The State concluded their cross-examination of triple murder accused-turned-defence-witness Henri van Breda today.

On the fourth day of being in the witness stand, the 23-year old again met Advocate Susan Galloway’s line of questioning around the sequence of certain events as laid out in his testimony. Galloway continued to highlight areas where details between the accused’s statement to the police and his plea explanation in court do not match.

“Not my words” and “Again, I disagree” have become two common phrases uttered by Henri since Galloway began with cross-examination last week. But today, he conceded that on inspection, the emergency numbers on the fridge were probably more useful than his snap-decision to try and Google emergency services.

After initially explaining that he had considered the emergency numbers but concluded that it would be more useful to first Google and then phone them directly, he then considered the paper from the fridge in court today, and noted the heading Medical Emergency 24 Hours and accepted that choosing to dial  the number found on that sheet would have been a good idea.

 

Marli’s struggle

Galloway put to Henri that his head injuries and the scrapes on his back were consistent with a fight with sister Marli – whom we know struggled with her attacker. Henri does not recall how he got the bump on his head, and by assuming it was from the stairs simply refuted this inference by the State. We learned today, and it is noteworthy that Marli had marks on her fist which may have caused the bump on his head.

 

Rudi being alive

Galloway reminded the court that slain brother Rudi van Breda would have needed to have been alive for a while after the attacks to explain why his body was moved from the bed.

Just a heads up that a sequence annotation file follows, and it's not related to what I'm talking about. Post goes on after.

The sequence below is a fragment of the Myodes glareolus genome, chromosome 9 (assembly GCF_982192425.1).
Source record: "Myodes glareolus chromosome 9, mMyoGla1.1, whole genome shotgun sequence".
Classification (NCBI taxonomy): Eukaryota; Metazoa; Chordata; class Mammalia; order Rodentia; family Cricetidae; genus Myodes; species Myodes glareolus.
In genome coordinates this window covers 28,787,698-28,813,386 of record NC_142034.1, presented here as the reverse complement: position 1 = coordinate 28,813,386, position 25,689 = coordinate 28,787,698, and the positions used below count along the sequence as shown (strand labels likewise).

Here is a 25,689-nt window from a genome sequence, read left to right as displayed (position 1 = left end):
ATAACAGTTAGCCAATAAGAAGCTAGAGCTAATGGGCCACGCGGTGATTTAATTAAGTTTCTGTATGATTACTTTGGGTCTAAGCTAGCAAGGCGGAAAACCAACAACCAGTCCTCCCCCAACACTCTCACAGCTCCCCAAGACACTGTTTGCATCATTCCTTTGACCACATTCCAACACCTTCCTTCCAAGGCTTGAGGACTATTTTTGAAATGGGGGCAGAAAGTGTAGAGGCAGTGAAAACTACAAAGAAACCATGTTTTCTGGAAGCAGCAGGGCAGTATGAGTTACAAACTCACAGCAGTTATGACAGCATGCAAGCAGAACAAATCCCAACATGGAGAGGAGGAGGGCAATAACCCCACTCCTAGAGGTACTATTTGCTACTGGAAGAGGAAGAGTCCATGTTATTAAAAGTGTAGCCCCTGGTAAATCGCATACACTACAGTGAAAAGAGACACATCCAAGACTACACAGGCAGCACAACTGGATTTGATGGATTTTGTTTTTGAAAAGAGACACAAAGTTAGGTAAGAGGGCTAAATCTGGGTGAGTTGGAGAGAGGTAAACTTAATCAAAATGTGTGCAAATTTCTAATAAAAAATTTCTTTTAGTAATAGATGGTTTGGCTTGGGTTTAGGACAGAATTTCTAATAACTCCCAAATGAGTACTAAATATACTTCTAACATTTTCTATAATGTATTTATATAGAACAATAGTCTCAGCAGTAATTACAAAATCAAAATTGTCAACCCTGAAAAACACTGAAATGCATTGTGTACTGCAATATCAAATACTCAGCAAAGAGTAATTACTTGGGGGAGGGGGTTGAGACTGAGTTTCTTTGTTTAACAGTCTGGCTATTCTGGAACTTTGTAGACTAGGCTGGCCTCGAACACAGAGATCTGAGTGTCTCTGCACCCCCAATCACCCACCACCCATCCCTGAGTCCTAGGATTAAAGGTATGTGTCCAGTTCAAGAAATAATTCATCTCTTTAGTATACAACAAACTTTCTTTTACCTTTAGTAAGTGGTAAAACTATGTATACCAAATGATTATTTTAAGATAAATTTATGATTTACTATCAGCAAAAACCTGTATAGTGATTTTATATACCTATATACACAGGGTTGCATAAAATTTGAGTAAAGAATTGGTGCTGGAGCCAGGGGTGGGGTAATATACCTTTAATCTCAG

She rightly pointed out to the witness Henri that he never made mention of seeing his brother move or heard him ‘gurgling’ the next day in his police statement. As with every other inconsistency in that statement, Henri simply explains that it was the police who left this detail out, not him.

The State prosecutor, in her line of questioning, cleverly noted that Henri made a point of telling the emergency services that Marli was alive but he did not say that Rudi was also alive. Why, Galloway asked, did he say this if he was certain he could hear Rudi and had seen him moving? Would he not have told the emergency services that both his sister and brother were conscious? Henri said that in Australia, the procedure taught at school is to act immediately and get help when in the presence of somebody struggling to breathe or suffering a head injury. He conceded that this was his decision upon seeing Marli.

The fact that Henri did not give this detail to the operator, and it wasn’t in the police statement, means that the court will probably accept that he did not think that Rudi was still alive at that point.

 

Checking on his family

Galloway also grilled the witness on electing to light up cigarettes while on the phone with emergency services, as opposed to checking on his family.

This was a good point as Henri had not been inside the room to check on his brother and father after regaining consciousness, and he had only looked at Marli and his deceased mother when he regained consciousness. He did not go over to them to check on them – yet he described them all as having head injuries which would imply that he had in fact had a closer look at their injuries or attacked them.

In response, the witness told the court that he had been taught not to interfere with neck or head injuries at school, and did not seek help from neighbors on that morning because he knew that it would be useless if they were not medical professionals.

Toward the closing of the State’s cross-examination, Galloway put it to Henri that he has a particularly vivid memory of evidence which is consistent with his version and a complete lack of recollection of detail which would not be consistent with his version. Nobody is in a position to dispute his version, however, and the evidence before court will be considered and weighed up against his version.

Henri hasn’t left the stand, however. Tomorrow, Defense Advocate Pieter Botha will re-examine Henri and we will then find out if the defence is ready to close their case.

 

Photography Sean Dollery / HM Images

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